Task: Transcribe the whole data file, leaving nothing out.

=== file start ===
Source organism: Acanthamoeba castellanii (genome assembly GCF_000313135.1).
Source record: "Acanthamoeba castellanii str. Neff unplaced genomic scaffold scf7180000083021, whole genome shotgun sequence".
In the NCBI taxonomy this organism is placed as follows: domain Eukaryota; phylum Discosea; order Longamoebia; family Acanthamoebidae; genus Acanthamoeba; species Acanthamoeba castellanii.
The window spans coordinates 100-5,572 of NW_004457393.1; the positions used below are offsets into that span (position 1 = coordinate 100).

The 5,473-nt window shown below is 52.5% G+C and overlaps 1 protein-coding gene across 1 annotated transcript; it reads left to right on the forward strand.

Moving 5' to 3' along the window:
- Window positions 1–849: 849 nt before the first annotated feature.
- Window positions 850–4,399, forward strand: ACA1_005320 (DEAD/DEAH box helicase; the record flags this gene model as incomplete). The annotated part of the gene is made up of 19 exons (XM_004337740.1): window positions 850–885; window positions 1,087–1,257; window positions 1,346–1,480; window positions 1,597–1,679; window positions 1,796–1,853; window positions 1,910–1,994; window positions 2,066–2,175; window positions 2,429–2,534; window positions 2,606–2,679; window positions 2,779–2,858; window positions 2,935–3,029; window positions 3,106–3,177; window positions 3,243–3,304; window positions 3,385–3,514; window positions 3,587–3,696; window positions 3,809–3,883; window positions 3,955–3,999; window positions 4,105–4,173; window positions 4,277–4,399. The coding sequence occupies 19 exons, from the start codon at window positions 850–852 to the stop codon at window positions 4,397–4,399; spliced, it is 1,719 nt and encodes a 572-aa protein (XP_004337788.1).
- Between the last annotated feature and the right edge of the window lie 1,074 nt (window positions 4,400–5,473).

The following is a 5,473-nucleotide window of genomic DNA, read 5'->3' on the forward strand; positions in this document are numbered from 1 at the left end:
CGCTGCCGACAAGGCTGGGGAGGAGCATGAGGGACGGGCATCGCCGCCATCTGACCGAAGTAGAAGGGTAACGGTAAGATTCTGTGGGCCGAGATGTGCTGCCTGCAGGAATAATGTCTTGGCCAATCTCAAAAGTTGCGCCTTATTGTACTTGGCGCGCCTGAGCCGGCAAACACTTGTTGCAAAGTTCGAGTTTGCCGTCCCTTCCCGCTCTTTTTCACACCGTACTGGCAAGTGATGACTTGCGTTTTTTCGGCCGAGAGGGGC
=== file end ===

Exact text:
Source organism: Acanthamoeba castellanii (genome assembly GCF_000313135.1).
Source record: "Acanthamoeba castellanii str. Neff unplaced genomic scaffold scf7180000083021, whole genome shotgun sequence".
In the NCBI taxonomy this organism is placed as follows: domain Eukaryota; phylum Discosea; order Longamoebia; family Acanthamoebidae; genus Acanthamoeba; species Acanthamoeba castellanii.
The window spans coordinates 100-5,572 of NW_004457393.1; the positions used below are offsets into that span (position 1 = coordinate 100).

The 5,473-nt window shown below is 52.5% G+C and overlaps 1 protein-coding gene across 1 annotated transcript; it reads left to right on the forward strand.

Moving 5' to 3' along the window:
- Window positions 1–849: 849 nt before the first annotated feature.
- Window positions 850–4,399, forward strand: ACA1_005320 (DEAD/DEAH box helicase; the record flags this gene model as incomplete). The annotated part of the gene is made up of 19 exons (XM_004337740.1): window positions 850–885; window positions 1,087–1,257; window positions 1,346–1,480; window positions 1,597–1,679; window positions 1,796–1,853; window positions 1,910–1,994; window positions 2,066–2,175; window positions 2,429–2,534; window positions 2,606–2,679; window positions 2,779–2,858; window positions 2,935–3,029; window positions 3,106–3,177; window positions 3,243–3,304; window positions 3,385–3,514; window positions 3,587–3,696; window positions 3,809–3,883; window positions 3,955–3,999; window positions 4,105–4,173; window positions 4,277–4,399. The coding sequence occupies 19 exons, from the start codon at window positions 850–852 to the stop codon at window positions 4,397–4,399; spliced, it is 1,719 nt and encodes a 572-aa protein (XP_004337788.1).
- Between the last annotated feature and the right edge of the window lie 1,074 nt (window positions 4,400–5,473).

The following is a 5,473-nucleotide window of genomic DNA, read 5'->3' on the forward strand; positions in this document are numbered from 1 at the left end:
CGCTGCCGACAAGGCTGGGGAGGAGCATGAGGGACGGGCATCGCCGCCATCTGACCGAAGTAGAAGGGTAACGGTAAGATTCTGTGGGCCGAGATGTGCTGCCTGCAGGAATAATGTCTTGGCCAATCTCAAAAGTTGCGCCTTATTGTACTTGGCGCGCCTGAGCCGGCAAACACTTGTTGCAAAGTTCGAGTTTGCCGTCCCTTCCCGCTCTTTTTCACACCGTACTGGCAAGTGATGACTTGCGTTTTTTCGGCCGAGAGGGGC